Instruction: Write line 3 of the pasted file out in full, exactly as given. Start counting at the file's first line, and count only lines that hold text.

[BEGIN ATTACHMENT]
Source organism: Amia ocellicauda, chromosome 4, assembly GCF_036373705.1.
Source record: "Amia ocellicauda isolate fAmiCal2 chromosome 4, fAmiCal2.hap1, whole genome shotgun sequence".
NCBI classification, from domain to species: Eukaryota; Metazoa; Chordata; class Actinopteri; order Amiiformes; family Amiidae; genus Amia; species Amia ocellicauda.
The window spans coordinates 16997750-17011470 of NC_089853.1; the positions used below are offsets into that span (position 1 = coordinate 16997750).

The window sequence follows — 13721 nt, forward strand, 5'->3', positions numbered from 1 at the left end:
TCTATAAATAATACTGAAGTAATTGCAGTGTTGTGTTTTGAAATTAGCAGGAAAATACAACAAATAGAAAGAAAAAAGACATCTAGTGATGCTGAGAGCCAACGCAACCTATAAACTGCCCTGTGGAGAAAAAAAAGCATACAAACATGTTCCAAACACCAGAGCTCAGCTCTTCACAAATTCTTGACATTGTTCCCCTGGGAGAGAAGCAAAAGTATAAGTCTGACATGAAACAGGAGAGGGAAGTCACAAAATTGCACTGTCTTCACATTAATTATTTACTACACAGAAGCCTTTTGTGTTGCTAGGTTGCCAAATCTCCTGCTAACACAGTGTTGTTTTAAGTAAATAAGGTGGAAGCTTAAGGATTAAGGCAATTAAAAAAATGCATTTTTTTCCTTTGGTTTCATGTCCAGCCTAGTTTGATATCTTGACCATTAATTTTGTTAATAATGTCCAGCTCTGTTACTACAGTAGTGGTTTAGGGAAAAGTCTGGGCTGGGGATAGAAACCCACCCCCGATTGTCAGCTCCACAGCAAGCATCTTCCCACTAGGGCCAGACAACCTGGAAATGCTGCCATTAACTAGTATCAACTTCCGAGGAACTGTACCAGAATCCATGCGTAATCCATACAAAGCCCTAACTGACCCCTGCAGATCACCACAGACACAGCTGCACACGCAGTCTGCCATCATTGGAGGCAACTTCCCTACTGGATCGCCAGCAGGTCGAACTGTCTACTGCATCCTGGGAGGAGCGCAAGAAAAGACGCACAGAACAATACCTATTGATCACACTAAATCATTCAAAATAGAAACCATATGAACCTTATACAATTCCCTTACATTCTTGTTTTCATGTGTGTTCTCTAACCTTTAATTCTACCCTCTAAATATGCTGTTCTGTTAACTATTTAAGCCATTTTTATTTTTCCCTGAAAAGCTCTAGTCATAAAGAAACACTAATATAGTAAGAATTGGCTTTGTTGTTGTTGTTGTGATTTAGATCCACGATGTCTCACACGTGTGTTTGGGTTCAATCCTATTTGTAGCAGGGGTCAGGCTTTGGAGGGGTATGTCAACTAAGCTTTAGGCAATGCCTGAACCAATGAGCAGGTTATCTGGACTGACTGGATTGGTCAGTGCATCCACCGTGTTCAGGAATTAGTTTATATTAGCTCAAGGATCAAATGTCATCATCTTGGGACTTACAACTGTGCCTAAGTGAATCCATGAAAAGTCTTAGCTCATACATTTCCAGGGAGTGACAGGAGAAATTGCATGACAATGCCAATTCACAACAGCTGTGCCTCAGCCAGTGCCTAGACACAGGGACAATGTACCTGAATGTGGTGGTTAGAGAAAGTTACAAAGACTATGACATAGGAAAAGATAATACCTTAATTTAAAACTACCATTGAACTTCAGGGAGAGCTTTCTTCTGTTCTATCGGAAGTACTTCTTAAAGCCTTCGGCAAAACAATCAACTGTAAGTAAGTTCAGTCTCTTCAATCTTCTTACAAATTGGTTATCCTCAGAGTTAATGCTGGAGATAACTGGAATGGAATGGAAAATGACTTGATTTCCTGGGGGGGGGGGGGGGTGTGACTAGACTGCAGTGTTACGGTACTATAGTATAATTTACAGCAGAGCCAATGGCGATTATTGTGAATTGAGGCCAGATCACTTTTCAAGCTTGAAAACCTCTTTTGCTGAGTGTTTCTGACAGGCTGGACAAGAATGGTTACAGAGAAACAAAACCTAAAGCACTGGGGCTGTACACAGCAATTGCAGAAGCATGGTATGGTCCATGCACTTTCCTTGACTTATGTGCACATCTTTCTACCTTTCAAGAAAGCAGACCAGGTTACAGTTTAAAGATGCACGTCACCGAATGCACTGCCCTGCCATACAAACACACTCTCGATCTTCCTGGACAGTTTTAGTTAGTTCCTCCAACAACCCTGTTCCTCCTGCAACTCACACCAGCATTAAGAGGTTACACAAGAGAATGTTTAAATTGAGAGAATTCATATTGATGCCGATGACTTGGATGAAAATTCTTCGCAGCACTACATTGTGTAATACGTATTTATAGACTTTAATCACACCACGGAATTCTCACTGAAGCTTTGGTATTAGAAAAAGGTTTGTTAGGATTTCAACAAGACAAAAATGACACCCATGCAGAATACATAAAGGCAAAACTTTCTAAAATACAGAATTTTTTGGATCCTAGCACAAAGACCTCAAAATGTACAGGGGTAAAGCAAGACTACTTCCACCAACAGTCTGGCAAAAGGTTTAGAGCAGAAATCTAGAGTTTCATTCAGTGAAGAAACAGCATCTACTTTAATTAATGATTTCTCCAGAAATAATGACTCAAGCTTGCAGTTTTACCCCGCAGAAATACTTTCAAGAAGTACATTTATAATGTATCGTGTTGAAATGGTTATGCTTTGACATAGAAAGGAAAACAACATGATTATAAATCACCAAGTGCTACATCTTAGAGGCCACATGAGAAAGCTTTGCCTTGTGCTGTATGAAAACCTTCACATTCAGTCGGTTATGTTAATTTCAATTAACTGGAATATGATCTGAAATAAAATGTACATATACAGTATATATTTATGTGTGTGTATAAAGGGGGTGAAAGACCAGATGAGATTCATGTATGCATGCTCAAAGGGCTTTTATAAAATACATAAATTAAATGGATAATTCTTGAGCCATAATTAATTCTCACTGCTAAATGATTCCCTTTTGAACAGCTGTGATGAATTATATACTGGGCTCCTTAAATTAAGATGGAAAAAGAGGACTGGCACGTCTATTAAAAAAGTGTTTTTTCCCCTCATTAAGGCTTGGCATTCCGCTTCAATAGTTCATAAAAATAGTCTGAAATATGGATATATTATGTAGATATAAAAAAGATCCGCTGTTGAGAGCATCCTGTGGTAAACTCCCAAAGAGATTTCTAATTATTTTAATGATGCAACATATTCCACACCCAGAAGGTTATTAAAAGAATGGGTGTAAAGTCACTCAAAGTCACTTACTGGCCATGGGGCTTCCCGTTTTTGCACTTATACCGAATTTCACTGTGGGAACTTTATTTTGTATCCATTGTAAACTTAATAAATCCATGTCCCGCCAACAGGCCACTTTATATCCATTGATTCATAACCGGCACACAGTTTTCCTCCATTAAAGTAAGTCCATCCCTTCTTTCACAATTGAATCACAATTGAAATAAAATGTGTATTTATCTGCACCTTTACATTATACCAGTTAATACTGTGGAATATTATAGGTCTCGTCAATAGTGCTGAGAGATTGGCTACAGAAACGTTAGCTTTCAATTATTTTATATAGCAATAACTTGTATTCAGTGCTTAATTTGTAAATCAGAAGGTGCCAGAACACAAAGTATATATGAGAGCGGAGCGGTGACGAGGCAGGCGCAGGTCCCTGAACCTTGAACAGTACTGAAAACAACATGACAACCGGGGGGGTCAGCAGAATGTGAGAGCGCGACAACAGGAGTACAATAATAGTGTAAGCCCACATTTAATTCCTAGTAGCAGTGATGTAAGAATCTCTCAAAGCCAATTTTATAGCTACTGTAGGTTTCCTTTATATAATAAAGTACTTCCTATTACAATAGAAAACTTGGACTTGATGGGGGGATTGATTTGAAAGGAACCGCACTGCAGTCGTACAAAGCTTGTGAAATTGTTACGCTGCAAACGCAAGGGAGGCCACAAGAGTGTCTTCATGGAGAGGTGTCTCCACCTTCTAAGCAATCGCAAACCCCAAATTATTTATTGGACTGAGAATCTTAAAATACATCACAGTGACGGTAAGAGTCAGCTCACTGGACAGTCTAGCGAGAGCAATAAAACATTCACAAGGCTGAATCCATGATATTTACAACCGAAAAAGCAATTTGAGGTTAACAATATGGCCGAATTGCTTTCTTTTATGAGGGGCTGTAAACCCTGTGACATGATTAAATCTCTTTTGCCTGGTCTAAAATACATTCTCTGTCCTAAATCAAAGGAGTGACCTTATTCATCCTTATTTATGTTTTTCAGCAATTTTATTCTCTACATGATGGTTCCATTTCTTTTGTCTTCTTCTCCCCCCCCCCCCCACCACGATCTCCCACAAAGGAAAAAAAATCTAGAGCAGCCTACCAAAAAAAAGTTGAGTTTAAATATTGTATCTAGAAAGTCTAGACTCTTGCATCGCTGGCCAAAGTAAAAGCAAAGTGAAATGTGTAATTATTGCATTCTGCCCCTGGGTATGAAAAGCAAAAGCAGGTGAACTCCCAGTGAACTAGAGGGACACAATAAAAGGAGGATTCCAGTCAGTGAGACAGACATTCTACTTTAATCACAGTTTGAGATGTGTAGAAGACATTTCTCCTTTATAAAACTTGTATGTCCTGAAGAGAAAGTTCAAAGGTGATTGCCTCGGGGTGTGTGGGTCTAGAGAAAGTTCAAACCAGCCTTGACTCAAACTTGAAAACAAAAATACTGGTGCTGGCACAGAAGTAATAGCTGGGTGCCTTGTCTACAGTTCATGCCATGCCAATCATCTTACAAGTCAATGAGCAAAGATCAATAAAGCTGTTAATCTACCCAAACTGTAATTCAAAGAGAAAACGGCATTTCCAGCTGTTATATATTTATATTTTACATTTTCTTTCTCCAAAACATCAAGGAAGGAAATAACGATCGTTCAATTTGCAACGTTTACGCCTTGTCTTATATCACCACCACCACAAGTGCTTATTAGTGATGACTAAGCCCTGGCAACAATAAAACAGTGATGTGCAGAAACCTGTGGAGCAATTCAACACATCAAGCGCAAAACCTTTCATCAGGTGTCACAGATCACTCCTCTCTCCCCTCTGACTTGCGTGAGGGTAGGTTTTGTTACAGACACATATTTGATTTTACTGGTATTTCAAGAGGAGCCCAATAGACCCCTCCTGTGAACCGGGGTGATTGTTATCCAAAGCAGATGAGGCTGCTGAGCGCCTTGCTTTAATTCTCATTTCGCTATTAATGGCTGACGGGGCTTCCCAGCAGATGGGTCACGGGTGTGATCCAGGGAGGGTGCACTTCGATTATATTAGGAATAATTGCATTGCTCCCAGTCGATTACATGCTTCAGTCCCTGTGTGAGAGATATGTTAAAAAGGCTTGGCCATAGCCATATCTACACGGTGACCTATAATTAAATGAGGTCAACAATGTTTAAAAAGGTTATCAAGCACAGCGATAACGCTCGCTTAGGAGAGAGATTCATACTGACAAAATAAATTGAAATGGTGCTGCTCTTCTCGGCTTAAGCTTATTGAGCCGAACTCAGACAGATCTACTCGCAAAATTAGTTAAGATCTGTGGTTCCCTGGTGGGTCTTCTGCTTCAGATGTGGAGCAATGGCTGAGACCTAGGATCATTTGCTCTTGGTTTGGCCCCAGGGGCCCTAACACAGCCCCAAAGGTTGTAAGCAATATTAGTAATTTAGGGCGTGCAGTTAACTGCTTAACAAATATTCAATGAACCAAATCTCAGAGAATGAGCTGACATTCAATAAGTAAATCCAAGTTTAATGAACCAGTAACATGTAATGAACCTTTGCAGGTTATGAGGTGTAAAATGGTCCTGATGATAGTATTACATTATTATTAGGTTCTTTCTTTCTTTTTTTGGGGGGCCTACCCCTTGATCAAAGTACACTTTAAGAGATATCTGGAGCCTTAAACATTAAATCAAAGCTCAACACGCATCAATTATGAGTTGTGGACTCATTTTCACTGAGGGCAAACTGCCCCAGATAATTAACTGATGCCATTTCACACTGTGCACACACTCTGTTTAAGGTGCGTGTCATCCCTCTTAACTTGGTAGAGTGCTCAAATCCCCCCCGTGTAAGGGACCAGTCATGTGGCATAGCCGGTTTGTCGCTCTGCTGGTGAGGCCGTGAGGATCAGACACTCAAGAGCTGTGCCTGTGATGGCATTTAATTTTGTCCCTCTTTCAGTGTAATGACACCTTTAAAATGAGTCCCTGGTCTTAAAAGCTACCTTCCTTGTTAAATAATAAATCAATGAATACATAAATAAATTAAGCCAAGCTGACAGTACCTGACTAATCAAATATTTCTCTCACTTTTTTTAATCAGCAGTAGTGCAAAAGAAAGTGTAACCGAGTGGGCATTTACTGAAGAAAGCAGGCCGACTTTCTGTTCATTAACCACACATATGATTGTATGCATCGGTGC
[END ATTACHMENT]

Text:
NCBI classification, from domain to species: Eukaryota; Metazoa; Chordata; class Actinopteri; order Amiiformes; family Amiidae; genus Amia; species Amia ocellicauda.